As my hon. Friend said, the Mackenzie report calls for support of up to £4 million a year from the Health Service. However, the specific proposal that it makes is for a payment of GPs on the basis of the extra hours' work involved in having a student attached. At, say, £400 for an average four-week attachment for 4,000 students, which is the typical medical school intake per year at the moment, the cost would be not £4 million but £1.6 million. That only emphasises that there are administrative and financial details that would need to be worked out with great care if a scheme were to be introduced, hut, as my hon. Friend realises, at present it would he illegal to make such 280 payments and it would require primary legislation. However, with the appropriate primary legislation, it would be tolerably easy to devise methods of payment, possibly through the existing payments system — the family practitioner committees in order to have convenience and keep administrative costs under control.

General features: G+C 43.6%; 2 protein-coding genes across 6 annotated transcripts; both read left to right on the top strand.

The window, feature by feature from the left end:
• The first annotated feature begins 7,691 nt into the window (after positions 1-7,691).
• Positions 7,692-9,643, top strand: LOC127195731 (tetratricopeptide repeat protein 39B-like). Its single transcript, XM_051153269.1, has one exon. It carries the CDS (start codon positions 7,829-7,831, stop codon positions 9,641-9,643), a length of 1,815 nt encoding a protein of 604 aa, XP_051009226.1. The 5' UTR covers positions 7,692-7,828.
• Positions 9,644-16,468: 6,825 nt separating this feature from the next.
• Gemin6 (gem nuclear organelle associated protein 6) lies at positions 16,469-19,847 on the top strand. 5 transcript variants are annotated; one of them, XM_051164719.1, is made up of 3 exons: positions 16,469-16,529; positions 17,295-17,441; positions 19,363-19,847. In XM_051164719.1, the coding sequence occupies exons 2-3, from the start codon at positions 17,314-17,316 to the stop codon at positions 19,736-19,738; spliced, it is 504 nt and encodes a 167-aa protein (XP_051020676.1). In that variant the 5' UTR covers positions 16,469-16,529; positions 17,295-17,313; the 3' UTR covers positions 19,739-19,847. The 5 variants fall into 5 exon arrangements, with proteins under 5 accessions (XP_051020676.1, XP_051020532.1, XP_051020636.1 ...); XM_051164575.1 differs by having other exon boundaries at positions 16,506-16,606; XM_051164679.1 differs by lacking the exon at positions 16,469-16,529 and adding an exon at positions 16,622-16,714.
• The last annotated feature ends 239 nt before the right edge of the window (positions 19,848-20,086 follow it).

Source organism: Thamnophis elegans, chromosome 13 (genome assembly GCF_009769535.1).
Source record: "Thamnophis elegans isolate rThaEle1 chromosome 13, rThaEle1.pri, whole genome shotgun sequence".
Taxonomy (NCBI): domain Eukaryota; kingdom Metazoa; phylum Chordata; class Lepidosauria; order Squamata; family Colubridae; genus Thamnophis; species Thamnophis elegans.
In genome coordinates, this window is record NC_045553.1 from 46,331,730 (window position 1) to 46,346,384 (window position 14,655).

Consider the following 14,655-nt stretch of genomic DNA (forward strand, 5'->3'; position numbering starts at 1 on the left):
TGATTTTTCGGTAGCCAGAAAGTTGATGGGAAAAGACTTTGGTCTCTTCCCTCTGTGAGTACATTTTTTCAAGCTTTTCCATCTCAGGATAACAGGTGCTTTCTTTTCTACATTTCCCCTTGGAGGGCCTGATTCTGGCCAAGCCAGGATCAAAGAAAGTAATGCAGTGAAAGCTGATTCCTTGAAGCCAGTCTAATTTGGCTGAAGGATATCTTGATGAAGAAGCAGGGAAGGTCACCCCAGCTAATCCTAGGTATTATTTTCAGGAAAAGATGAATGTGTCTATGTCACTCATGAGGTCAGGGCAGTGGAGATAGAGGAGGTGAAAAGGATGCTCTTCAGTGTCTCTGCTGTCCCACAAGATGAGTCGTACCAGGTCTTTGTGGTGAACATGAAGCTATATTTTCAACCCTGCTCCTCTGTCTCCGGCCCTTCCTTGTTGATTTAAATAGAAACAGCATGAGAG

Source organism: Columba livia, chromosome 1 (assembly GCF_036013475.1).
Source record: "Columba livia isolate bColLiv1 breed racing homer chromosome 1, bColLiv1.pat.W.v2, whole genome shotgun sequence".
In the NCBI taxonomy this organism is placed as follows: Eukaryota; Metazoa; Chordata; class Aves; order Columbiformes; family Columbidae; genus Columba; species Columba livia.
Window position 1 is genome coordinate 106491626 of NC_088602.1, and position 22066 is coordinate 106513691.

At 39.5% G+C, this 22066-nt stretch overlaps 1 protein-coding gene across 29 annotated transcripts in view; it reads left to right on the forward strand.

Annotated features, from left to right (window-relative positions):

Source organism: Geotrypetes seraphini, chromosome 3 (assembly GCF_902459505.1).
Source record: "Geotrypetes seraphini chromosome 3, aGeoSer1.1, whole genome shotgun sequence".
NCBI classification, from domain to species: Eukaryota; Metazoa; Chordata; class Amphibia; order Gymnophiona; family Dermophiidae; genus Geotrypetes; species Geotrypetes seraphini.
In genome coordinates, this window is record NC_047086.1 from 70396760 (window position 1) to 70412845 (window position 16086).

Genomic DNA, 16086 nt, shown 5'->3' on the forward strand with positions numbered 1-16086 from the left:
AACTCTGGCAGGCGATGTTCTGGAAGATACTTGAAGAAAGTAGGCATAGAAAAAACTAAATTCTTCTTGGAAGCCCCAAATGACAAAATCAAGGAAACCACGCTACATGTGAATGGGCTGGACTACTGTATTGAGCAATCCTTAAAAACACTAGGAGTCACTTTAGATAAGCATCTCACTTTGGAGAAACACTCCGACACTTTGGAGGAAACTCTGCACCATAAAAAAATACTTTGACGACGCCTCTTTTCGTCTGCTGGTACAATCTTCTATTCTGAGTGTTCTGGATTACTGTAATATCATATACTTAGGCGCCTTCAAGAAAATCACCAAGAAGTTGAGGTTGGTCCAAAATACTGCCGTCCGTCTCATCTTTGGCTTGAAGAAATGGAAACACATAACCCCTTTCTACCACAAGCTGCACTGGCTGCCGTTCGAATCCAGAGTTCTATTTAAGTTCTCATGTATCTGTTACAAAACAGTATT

I hope that what I have said demonstrates that the value that the Government place on general practice is evidenced by the discussion document on primary care. We also have a White Paper that will be forthcoming shortly. Most patients' episodes of illness requiring medical treatment are handled by GPs. The primary care services are both the front line and the public face of the NHS. Indeed, I have seen suggestions that for a typical person in this country, the total period of in-patient service that he will require is about 10 days every 10 years, yet half a million people consult their GP every working day. That gives our view of how important general practice is.
General practice and primary care are an essential part of the training that we give to doctors and are likely to become increasingly prominent. My colleagues in the other health Departments and I are keen to improve standards in general practice. The university practices have an important role in raising standards, especially in the inner cities and in other difficult areas.